Passed out for the first time (anniversary)

Today (February 19th) is an anniversary of sorts for me. After knowing “something” was wrong for a long time — I used to tell doctors it felt like I had been poisoned or was experiencing the symptoms of anaphylaxis or sepsis — I went unconscious for the first time on this date in 2014.

While that in many ways was a horrible event — if I had fallen to the right instead of the left when I blacked out I probably would have cracked my head on the bathtub and died right then — in the end it was necessary for doctors (and I) to take things more seriously, which resulted in seeing a total of 26 doctors to learn that I have MCAS, a rare but treatable non-contagious blood disease (something I was born with).

Working on pickup lines with my nieces

Worked on pickup lines with my nieces in Illinois last night. I usually go with, “Excuse me, do you know how to bake cookies?”;  “Oreos: Regular, or Double Stuf?”; or the classic, “What did you do when Hostess went bankrupt?” But thanks to them I’m working on my repertoire:

You’re so hot you must’ve started global warming.

Did it hurt? When you fell from heaven?

If you were a booger I’d pick you first. (might be best used in grade school)

Is it hot in here, or is it just you? (may be good if the woman appears to be having hot flashes)

Do you have a map? I just got lost in your eyes.

Stop, drop, and roll, baby. You are on fire.

Woo baby, you’re hotter than donut grease. (works best at Krispy Kreme and Dunkin’ Donuts)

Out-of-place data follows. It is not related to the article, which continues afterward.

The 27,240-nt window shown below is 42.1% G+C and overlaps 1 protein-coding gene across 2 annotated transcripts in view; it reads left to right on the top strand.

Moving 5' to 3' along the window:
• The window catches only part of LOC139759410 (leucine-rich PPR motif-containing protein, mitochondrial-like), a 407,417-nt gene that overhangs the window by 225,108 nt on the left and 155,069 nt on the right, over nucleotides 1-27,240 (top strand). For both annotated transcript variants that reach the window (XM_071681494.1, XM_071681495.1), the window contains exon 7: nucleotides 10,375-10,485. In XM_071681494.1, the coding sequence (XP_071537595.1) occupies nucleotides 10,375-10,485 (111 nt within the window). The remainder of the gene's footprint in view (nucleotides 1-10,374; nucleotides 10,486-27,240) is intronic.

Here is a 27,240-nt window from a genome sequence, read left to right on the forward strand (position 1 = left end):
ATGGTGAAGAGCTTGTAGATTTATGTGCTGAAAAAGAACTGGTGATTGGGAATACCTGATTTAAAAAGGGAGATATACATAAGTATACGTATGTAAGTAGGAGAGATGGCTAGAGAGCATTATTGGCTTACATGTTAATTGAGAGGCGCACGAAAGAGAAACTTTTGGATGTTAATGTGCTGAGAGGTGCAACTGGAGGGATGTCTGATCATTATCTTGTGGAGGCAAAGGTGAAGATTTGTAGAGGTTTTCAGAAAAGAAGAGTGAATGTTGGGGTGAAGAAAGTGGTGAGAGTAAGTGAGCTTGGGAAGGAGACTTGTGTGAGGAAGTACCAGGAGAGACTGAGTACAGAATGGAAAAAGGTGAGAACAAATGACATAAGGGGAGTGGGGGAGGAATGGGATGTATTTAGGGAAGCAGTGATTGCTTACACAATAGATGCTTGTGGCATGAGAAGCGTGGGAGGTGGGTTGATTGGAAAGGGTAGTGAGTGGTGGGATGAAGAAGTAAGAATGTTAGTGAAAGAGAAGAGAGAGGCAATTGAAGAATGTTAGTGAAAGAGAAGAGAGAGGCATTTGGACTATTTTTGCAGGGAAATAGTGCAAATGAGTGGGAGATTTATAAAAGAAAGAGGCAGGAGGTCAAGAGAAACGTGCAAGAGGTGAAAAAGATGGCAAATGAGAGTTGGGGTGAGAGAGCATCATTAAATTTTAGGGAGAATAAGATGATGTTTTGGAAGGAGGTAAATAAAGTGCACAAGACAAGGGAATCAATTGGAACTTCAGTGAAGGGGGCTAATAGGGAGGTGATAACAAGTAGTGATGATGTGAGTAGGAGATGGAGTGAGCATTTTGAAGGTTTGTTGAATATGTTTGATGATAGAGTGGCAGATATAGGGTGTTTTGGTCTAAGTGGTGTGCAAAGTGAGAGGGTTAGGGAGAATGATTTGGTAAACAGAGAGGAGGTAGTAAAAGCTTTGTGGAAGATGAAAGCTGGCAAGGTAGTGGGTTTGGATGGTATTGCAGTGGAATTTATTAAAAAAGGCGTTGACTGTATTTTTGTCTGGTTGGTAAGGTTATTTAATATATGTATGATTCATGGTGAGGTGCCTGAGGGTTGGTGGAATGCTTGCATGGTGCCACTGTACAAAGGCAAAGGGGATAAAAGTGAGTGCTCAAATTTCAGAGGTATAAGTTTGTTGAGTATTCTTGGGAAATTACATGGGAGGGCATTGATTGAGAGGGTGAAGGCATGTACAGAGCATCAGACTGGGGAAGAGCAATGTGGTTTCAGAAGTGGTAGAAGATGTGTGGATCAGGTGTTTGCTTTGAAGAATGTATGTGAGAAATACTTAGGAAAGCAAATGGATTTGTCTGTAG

Wake up, throw up, have the shakes (MCAS)

I had it in my mind that the worst of the mast cell disease (MCAS) side effects didn’t kick in until later in 2015, but I just saw this memory on Facebook from January 3, 2015:

“The day started off with a bad dream, after which I woke up, threw up, and had the shakes for long time. Fortunately it got much better as the day went on, and I eventually enjoyed a belated Christmas celebration with friends and family.”

I remember the vomiting and shakes started long before this – I learned to keep a trash can by the bedside – so those symptoms would have been well back into 2014.

Moon’s First Murder

Spent the last few hours dreaming of living in a colony on the Moon. Every moment was a new experience – bad pay, canned food, watching a movie in a makeshift theater, but also several different beings and cultures that I found fascinating. Then I suddenly had the idea for a new book that I wanted to call, “Moon’s First Murder.” I started scribbling down some notes, but knew I didn’t know enough about the cultures, so I recruited a friend to help me with that. After a short bio-break I need to go back to sleep so we can get to work on it.

~ a note from April 2, 2014


The Native American woman I met last week had an aneurysm and brain surgery last year. (She showed me the scar, and she’s fine now.) Before the aneurysm was discovered, she went to a shaman who’s well-known among Natives here. He lit something, made some smoke, did whatever else he does, then looked at her, put his finger on her forehead and said, “You are blocked here.”

Unfortunately she assumed he was referring to a mental blockage, and thought, “No, I’m an open person, he’s wrong.” Shortly after this, doctors discovered the aneurysm right where he pointed.

This is the story she told me.

One of those Inception “dream within a dream within a dream” things

I had one of those Inception “dream within a dream within a dream” things last night. I kept trying to wake up, but each time I thought I was awake I looked at my totem and saw that I was still asleep. (Followed by, “Bah! I’m still asleep!”)

Then as I’m standing there in the middle of a dirt road in my dream, trying to think of how I’m ever going to wake up, I hear my heart monitor wailing in the distance. “Now look at what you’ve done,” I think. “You’re dead, and you’re never going to wake up.” Fortunately I finally woke up, and learned that the power just flickered.

~ note from March 16, 2014